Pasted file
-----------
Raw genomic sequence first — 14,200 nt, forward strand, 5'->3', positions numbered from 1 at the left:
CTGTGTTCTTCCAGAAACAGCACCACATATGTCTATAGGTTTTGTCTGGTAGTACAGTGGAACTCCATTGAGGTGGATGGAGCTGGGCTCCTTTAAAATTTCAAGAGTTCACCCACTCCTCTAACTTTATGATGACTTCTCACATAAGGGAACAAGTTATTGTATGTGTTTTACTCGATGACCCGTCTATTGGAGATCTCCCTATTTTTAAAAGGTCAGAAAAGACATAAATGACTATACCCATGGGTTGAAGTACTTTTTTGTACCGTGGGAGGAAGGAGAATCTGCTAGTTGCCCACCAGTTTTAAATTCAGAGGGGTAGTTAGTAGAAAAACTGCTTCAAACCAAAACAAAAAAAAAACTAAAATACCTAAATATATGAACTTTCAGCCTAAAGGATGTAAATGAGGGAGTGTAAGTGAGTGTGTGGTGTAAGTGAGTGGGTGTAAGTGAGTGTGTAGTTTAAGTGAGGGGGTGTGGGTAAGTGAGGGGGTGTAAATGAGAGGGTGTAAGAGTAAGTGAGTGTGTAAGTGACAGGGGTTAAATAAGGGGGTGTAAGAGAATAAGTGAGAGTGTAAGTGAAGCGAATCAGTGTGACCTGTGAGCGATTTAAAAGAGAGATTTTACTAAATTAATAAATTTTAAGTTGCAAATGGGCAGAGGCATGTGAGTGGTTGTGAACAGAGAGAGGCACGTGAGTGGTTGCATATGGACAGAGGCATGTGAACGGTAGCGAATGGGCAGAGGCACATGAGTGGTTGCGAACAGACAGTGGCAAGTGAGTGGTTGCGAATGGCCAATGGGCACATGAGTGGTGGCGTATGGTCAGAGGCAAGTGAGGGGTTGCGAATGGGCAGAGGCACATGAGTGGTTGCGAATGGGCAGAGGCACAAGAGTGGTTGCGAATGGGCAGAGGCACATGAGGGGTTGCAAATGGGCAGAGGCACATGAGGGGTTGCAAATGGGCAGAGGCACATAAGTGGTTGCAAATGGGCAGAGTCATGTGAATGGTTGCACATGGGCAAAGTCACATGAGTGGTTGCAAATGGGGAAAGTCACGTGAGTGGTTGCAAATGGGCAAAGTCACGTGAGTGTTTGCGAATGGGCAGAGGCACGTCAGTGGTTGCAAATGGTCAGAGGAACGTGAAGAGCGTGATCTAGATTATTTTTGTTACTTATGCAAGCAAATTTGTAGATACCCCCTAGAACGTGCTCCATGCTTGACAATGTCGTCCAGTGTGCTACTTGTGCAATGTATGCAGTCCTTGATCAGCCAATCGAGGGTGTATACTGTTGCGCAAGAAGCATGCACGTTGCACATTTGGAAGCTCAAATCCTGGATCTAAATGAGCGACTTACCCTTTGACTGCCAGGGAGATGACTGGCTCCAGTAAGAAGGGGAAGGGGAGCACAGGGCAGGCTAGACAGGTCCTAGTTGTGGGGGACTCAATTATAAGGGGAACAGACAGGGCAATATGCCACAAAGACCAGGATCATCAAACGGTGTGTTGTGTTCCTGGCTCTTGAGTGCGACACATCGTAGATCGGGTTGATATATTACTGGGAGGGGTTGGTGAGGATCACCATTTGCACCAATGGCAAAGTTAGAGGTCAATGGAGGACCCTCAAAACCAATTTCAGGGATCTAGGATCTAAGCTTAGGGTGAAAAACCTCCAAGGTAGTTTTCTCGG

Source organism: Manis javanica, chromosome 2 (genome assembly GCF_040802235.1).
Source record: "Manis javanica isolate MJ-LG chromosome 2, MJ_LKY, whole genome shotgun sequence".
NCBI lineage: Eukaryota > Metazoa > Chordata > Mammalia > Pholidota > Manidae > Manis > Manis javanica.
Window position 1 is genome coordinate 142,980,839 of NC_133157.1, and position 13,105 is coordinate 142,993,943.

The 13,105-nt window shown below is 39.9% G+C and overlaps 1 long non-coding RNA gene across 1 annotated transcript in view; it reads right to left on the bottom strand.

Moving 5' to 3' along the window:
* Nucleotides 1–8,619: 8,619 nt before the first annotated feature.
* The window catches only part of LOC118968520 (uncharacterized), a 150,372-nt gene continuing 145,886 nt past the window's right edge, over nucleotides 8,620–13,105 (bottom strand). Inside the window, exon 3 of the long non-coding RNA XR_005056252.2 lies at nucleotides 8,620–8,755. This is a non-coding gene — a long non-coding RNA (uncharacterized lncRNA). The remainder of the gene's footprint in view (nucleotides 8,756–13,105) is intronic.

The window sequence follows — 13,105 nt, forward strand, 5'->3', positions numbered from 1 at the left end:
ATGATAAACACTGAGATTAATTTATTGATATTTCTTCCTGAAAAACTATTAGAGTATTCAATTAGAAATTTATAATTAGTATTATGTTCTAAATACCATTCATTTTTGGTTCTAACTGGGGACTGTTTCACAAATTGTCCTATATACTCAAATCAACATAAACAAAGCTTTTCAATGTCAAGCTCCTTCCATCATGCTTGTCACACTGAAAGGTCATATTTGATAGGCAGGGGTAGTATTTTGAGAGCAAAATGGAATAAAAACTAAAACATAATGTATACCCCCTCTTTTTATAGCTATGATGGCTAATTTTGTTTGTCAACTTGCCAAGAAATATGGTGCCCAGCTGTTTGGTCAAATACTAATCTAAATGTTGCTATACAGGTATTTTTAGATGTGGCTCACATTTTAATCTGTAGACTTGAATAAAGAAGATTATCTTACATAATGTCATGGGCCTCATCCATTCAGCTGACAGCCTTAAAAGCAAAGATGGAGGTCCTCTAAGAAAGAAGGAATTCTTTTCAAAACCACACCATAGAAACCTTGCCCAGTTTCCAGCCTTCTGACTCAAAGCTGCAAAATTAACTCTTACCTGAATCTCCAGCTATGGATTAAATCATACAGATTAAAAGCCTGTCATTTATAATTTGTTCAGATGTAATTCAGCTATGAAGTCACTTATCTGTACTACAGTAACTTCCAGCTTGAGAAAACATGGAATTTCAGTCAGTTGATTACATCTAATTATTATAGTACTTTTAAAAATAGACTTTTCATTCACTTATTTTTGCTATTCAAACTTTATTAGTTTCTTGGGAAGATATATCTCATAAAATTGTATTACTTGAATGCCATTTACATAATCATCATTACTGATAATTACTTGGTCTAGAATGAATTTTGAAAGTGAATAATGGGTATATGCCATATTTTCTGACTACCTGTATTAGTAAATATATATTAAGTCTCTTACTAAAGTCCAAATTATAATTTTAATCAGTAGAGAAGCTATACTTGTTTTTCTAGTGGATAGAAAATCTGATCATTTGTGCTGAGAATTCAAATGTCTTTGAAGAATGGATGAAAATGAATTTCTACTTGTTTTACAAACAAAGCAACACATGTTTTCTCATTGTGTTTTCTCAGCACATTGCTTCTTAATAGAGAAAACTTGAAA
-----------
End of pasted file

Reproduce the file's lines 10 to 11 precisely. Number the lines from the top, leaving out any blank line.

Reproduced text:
* The window catches only part of LOC118968520 (uncharacterized), a 150,372-nt gene continuing 145,886 nt past the window's right edge, over nucleotides 8,620–13,105 (bottom strand). Inside the window, exon 3 of the long non-coding RNA XR_005056252.2 lies at nucleotides 8,620–8,755. This is a non-coding gene — a long non-coding RNA (uncharacterized lncRNA). The remainder of the gene's footprint in view (nucleotides 8,756–13,105) is intronic.

The window sequence follows — 13,105 nt, forward strand, 5'->3', positions numbered from 1 at the left end: